The Distribution of PFAS in the Marine Environment & Implications for Decision Making

Per- and poly-fluoroalkyl substances (PFAS) represent a complex mixture of thousands of individual compounds with documented wide-spread legacy impact in the environment. The webinar explored challenges and learnings in assessing human health and ecological risk of PFAS in an urban marine environment with multiple industrial areas as potential PFAS sources. This session presented the results of extensive investigation of PFAS within the Brisbane River system (surface water, sediment and biota). The results highlighted the prevalence of PFAS across all media within the entire spatial extent of the investigation. The results presented include the changes in distribution of PFAS across all media, measured bioaccumulation factors for PFOS in fish, and results of TOPA analysis conducted in all media.

Key lessons learned from the study presented were:

  •  PFOS was the predominant PFAS compound bioaccumulating in aquatic food chains, likely due to inputs from historical/current urban environments.
  • The presence of PFOS from a variety of potential historical/legacy sources in environment presents challenge associated with quantifying site-specific contribution to risk from PFAS measured in the food chain.
  • PFOS impact in the environment was widespread
  • PFOS clear driver for risk for all receptors and locations
  • Toxicity for compounds other than PFOS is a key sensitivity/uncertainty. In this assessment PFOS was still the key risk driver even when using PFOS / PFOA as surrogates.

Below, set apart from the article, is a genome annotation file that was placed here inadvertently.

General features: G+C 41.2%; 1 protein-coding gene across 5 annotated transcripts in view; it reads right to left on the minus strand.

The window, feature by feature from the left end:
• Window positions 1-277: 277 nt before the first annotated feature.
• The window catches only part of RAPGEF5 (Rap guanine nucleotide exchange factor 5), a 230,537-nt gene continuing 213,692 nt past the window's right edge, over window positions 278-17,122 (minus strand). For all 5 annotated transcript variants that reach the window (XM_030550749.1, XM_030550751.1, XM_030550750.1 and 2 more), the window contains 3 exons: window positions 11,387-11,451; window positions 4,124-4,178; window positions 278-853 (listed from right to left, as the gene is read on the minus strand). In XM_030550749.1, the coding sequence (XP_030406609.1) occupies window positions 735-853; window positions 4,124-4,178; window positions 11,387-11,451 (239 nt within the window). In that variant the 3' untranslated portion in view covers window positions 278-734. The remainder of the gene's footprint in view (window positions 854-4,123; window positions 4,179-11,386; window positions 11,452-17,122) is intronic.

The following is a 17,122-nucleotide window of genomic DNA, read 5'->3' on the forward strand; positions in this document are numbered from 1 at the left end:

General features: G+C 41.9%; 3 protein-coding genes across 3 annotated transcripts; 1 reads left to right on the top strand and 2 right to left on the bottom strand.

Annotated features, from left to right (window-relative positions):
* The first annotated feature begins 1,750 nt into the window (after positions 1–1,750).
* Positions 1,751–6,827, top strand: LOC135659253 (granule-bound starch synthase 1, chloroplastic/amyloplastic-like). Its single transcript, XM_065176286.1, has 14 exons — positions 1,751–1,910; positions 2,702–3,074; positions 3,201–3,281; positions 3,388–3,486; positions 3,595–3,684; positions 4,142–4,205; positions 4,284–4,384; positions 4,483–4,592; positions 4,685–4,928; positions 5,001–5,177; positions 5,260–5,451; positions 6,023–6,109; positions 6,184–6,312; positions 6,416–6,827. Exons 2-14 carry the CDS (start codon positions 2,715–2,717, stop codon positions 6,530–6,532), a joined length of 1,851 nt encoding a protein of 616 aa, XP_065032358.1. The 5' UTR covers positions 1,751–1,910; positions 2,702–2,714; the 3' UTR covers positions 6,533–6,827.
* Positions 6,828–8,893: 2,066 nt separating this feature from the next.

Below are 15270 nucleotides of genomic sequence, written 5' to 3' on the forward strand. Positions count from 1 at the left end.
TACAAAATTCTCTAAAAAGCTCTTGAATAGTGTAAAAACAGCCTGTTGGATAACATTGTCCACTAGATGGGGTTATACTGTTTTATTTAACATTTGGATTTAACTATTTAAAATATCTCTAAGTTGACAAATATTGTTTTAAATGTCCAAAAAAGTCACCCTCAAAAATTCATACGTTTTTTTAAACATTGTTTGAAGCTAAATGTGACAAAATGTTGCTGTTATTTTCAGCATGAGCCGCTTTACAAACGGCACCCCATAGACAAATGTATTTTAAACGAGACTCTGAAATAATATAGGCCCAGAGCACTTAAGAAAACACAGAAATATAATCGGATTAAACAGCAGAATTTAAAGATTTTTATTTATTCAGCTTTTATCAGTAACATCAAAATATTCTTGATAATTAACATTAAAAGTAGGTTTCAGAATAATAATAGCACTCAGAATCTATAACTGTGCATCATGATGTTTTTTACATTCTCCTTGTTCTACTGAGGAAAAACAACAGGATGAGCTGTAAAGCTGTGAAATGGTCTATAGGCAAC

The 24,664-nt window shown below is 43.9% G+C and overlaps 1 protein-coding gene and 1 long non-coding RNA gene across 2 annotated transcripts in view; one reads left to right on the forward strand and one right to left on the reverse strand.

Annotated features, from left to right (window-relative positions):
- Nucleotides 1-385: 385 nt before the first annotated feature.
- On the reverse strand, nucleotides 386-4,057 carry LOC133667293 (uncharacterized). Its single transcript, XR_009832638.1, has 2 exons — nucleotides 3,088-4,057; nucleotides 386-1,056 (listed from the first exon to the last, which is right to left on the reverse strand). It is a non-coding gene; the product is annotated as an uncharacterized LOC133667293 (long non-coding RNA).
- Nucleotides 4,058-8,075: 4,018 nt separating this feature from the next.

• Understanding of the site-source and consideration of overall mass was a key for the site-specific assessment.
  • TOPA
  • Indicated that the percent of “unknown” PFAS reduced as the investigation moved away from sources areas through surface water pathways and into biota.
  • Provided a line of evidence for identifying areas of PFAS impact with different sources.
  • Limitations in using TOPA include cost, longer turnaround times that caused project delays, and challenges in the quality control review of TOPA results across multiple matrices.
  • Conducting TOPA on every sample was not necessary for the study and if conducting TOPA it is worthwhile to focus on key focus areas for risk assessment or remediation deceision-making.
  • Biota Sampling
  • Very challenging (time and costs) to get data from target species.
  • Results from the adjacent marine environment with multiple PFAS sources does not provide clear understanding of site-related risks.
  • Bioaccumulation

The results of this investigation represent a single data set for marine environment, however this data adds to the growing data set and reduces the uncertainty associated with using BAFs to estimate PFAS concentrations in aquatic biota.

Ken Kiefer is a Technical Director and the Global Risk Assessment Technical Community leader at ERM. Ken has over 20 years of experience in the human health and ecological risk assessments for complex sites with multiple regulatory stakeholders in the U.S. and Australia. 

Ken has conducted PFAS risk assessments for a variety of Defence, Oil and Gas, and Aviation sites over the last 6 years in Australia. He can be contacted here

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